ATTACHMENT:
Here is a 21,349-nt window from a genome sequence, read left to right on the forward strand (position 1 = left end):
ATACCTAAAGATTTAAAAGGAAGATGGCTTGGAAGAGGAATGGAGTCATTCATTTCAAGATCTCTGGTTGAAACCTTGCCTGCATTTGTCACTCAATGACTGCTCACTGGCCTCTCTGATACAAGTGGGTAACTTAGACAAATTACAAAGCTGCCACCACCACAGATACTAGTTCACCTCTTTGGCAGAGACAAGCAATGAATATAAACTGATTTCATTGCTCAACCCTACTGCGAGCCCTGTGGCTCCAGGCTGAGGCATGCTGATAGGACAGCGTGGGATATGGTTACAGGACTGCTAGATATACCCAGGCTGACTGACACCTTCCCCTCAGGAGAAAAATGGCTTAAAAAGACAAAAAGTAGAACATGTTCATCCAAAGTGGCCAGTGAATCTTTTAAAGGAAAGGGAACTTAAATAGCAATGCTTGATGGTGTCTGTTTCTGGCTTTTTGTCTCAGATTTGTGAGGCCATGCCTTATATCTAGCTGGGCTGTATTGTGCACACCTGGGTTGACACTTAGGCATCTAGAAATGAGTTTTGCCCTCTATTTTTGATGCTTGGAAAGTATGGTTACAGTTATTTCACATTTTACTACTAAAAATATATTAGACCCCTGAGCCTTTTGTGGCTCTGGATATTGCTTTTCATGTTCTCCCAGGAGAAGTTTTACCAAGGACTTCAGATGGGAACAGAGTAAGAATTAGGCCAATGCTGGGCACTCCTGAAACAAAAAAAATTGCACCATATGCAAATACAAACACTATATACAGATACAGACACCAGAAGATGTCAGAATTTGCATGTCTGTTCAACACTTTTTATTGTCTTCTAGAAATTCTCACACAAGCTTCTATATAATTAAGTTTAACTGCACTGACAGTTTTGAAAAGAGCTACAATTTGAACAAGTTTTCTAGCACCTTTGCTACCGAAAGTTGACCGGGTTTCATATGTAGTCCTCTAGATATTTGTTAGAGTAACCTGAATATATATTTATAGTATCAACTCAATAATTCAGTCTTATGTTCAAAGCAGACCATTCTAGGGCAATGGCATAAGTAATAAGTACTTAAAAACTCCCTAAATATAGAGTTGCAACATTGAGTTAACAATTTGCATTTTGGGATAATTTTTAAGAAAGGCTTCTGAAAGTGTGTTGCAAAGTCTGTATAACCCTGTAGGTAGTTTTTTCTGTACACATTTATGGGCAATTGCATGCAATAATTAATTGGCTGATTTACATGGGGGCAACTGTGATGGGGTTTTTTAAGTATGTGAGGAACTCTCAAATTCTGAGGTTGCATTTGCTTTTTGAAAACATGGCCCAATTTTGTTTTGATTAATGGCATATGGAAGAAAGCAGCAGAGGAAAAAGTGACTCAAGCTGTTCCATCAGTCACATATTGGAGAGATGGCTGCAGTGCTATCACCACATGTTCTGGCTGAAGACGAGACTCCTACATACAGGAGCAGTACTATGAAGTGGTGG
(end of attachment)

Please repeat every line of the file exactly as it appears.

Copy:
Here is a 21,349-nt window from a genome sequence, read left to right on the forward strand (position 1 = left end):
ATACCTAAAGATTTAAAAGGAAGATGGCTTGGAAGAGGAATGGAGTCATTCATTTCAAGATCTCTGGTTGAAACCTTGCCTGCATTTGTCACTCAATGACTGCTCACTGGCCTCTCTGATACAAGTGGGTAACTTAGACAAATTACAAAGCTGCCACCACCACAGATACTAGTTCACCTCTTTGGCAGAGACAAGCAATGAATATAAACTGATTTCATTGCTCAACCCTACTGCGAGCCCTGTGGCTCCAGGCTGAGGCATGCTGATAGGACAGCGTGGGATATGGTTACAGGACTGCTAGATATACCCAGGCTGACTGACACCTTCCCCTCAGGAGAAAAATGGCTTAAAAAGACAAAAAGTAGAACATGTTCATCCAAAGTGGCCAGTGAATCTTTTAAAGGAAAGGGAACTTAAATAGCAATGCTTGATGGTGTCTGTTTCTGGCTTTTTGTCTCAGATTTGTGAGGCCATGCCTTATATCTAGCTGGGCTGTATTGTGCACACCTGGGTTGACACTTAGGCATCTAGAAATGAGTTTTGCCCTCTATTTTTGATGCTTGGAAAGTATGGTTACAGTTATTTCACATTTTACTACTAAAAATATATTAGACCCCTGAGCCTTTTGTGGCTCTGGATATTGCTTTTCATGTTCTCCCAGGAGAAGTTTTACCAAGGACTTCAGATGGGAACAGAGTAAGAATTAGGCCAATGCTGGGCACTCCTGAAACAAAAAAAATTGCACCATATGCAAATACAAACACTATATACAGATACAGACACCAGAAGATGTCAGAATTTGCATGTCTGTTCAACACTTTTTATTGTCTTCTAGAAATTCTCACACAAGCTTCTATATAATTAAGTTTAACTGCACTGACAGTTTTGAAAAGAGCTACAATTTGAACAAGTTTTCTAGCACCTTTGCTACCGAAAGTTGACCGGGTTTCATATGTAGTCCTCTAGATATTTGTTAGAGTAACCTGAATATATATTTATAGTATCAACTCAATAATTCAGTCTTATGTTCAAAGCAGACCATTCTAGGGCAATGGCATAAGTAATAAGTACTTAAAAACTCCCTAAATATAGAGTTGCAACATTGAGTTAACAATTTGCATTTTGGGATAATTTTTAAGAAAGGCTTCTGAAAGTGTGTTGCAAAGTCTGTATAACCCTGTAGGTAGTTTTTTCTGTACACATTTATGGGCAATTGCATGCAATAATTAATTGGCTGATTTACATGGGGGCAACTGTGATGGGGTTTTTTAAGTATGTGAGGAACTCTCAAATTCTGAGGTTGCATTTGCTTTTTGAAAACATGGCCCAATTTTGTTTTGATTAATGGCATATGGAAGAAAGCAGCAGAGGAAAAAGTGACTCAAGCTGTTCCATCAGTCACATATTGGAGAGATGGCTGCAGTGCTATCACCACATGTTCTGGCTGAAGACGAGACTCCTACATACAGGAGCAGTACTATGAAGTGGTGG